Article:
Lagos: Several lessons abound for Nigeria in the aftermath of the conviction, by a South African court, of Henry Emomotimi Okah, for masterminding the October 1, 2010 twin bombings in the Federal Capital Territory, Abuja. The explosion killed 12 people. The conviction climaxed the drama, anxiety, embarrassment and indignation thrown up by the trial. Clearly, there is no hiding place anymore in the world for perpetrators of crime. Nigeria must, however, catch up with the rest of the world in ensuring speedy dispensation of justice, as evidenced in the South African example. Beyond these however, the Okah saga is at best, a reminder of the lingering political agitation over injustice and environmental degradation in the Niger Delta.
Convicted leader of the Movement for the Emancipation of the Niger Delta, MEND, Henry Okah, has asked a Johannesburg High Court to allow him call witnesses to testify for mitigation of his sentence. The court at its last sitting on January 21 found Mr. Okah guilty of conspiracy to commit terrorism by masterminding two car bomb attacks in Abuja, Nigeria’s capital, on October 1, 2010. The court had reserved the pronouncement of the sentence till January 31, 2013. Mr. Okah’s attorney, Lucky Multulanla, told the trial judge, Neels Claassen, on Thursday that his client wishes to call at least five witnesses from Nigeria and outside Nigeria to testify for the mitigation of the convict’s sentence in the interest of the Niger Delta community.
Cape Town: At least five African nations including Nigeria are planning international bond sales this year, providing investors targeting the world's poorest continent with alternatives to South African debt. The extra yield investors receive for holding Nigerian dollar bonds maturing in January 2021 rather than similar-maturity South African dollar debt has narrowed 74 basis points this year to 34. Moody's Investors Service, Standard & Poor's and Fitch Ratings have lowered South Africa's debt since September, while S&P raised Nigeria's rating in November.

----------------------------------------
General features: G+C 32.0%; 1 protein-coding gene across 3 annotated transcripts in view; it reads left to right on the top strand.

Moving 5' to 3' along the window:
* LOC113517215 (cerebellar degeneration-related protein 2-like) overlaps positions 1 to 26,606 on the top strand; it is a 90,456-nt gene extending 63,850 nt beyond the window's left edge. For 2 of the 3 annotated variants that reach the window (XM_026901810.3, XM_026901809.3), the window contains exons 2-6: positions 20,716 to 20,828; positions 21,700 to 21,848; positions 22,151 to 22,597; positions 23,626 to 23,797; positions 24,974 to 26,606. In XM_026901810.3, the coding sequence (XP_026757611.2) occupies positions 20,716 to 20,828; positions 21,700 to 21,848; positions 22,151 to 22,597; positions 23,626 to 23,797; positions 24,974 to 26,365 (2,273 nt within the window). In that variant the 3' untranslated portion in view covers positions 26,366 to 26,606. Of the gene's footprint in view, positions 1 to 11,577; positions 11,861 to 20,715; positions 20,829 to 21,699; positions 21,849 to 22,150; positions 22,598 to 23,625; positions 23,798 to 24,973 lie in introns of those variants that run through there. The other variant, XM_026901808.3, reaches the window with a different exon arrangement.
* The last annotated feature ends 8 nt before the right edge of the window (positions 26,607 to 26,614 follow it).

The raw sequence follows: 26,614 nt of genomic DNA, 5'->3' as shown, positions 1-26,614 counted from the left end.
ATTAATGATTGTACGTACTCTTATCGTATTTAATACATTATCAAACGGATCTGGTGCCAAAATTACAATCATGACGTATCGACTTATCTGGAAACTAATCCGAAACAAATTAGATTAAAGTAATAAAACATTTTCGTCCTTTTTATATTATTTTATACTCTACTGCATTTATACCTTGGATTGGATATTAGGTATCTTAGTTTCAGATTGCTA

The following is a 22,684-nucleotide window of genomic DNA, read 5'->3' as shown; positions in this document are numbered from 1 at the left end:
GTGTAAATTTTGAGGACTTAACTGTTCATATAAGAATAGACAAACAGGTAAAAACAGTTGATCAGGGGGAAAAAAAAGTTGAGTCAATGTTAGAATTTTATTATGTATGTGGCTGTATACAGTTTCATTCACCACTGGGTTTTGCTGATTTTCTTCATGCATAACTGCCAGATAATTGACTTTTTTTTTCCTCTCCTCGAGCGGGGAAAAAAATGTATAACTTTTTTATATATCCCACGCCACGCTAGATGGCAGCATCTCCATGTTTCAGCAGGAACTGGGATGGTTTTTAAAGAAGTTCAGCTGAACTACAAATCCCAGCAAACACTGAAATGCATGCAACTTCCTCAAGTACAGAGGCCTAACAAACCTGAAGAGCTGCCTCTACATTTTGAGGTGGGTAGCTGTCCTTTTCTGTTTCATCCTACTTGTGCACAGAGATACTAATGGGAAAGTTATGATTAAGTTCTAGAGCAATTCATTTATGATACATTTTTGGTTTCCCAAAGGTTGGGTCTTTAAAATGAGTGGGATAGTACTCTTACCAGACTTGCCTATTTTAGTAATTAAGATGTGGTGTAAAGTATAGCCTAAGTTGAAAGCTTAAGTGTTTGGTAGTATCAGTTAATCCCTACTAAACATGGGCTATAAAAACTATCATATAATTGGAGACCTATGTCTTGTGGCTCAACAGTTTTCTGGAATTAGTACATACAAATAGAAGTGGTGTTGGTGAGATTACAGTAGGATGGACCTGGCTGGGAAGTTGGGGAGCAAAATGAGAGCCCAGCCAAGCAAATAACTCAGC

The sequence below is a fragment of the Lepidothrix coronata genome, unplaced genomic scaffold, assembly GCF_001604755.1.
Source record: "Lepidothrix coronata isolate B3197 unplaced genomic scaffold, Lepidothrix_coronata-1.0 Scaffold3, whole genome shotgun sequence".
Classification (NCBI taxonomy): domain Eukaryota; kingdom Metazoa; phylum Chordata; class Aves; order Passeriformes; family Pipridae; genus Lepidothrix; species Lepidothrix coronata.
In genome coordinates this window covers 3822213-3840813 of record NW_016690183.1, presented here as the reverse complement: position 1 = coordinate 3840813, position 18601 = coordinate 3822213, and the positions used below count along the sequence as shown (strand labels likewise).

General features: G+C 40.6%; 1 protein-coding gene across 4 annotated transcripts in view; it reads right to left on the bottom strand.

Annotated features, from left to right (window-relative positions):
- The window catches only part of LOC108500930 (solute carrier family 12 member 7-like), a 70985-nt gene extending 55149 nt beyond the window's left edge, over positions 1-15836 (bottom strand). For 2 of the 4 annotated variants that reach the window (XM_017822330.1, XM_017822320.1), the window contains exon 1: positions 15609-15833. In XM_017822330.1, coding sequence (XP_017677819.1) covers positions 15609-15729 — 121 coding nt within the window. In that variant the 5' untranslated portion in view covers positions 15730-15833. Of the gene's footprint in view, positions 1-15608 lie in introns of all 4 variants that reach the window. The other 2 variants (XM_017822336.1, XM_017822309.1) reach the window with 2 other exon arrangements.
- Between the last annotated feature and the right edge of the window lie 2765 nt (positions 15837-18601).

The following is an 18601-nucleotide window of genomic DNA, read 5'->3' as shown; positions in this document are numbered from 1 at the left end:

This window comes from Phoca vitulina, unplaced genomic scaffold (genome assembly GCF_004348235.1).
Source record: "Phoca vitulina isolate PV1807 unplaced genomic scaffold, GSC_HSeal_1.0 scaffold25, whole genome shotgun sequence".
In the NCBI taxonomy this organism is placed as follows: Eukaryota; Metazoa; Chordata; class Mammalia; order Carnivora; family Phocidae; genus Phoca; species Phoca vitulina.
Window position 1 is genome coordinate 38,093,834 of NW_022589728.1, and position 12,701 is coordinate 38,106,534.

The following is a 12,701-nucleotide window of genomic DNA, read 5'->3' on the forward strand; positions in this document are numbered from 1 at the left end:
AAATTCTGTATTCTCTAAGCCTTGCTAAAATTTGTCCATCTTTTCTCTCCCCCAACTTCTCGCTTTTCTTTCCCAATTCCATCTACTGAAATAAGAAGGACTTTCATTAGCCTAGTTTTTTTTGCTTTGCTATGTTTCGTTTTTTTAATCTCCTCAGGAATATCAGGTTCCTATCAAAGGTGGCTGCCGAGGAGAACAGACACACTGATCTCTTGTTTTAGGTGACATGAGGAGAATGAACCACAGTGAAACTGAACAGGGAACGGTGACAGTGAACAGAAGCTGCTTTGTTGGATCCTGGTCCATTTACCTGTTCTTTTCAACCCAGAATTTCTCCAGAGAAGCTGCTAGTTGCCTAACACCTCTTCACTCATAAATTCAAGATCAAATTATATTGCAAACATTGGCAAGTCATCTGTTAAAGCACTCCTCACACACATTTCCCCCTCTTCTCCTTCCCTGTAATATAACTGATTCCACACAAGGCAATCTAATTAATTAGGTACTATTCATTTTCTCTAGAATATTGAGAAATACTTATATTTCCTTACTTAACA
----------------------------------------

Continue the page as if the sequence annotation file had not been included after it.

Abuja: Nigeria's President Goodluck Jonathan, Wednesday said that Nigeria and South Africa should leverage on the strong brotherly relations between them for the benefit of the African continent. President Jonathan, who spoke during a farewell visit to him by the outgoing South African High Commissioner to Nigeria, Mr. Kingsley Mamabolo, stated that “we worked together successfully to eradicate apartheid and we should continue to build on our past relationship for the benefit of Africa.”
Johannesburg: A South African court found suspected Niger Delta militant leader Henry Okah guilty of terrorism on Monday for masterminding two car bombs that killed at least 10 people in the Nigerian capital at an independence day ceremony in 2010.Judge Neels Claassen said Okah, who was accused of leading the militant MEND group in Nigeria's oil-producing Niger Delta, was found guilty on 13 counts ranging from conspiracy to commit terrorism to detonating explosives.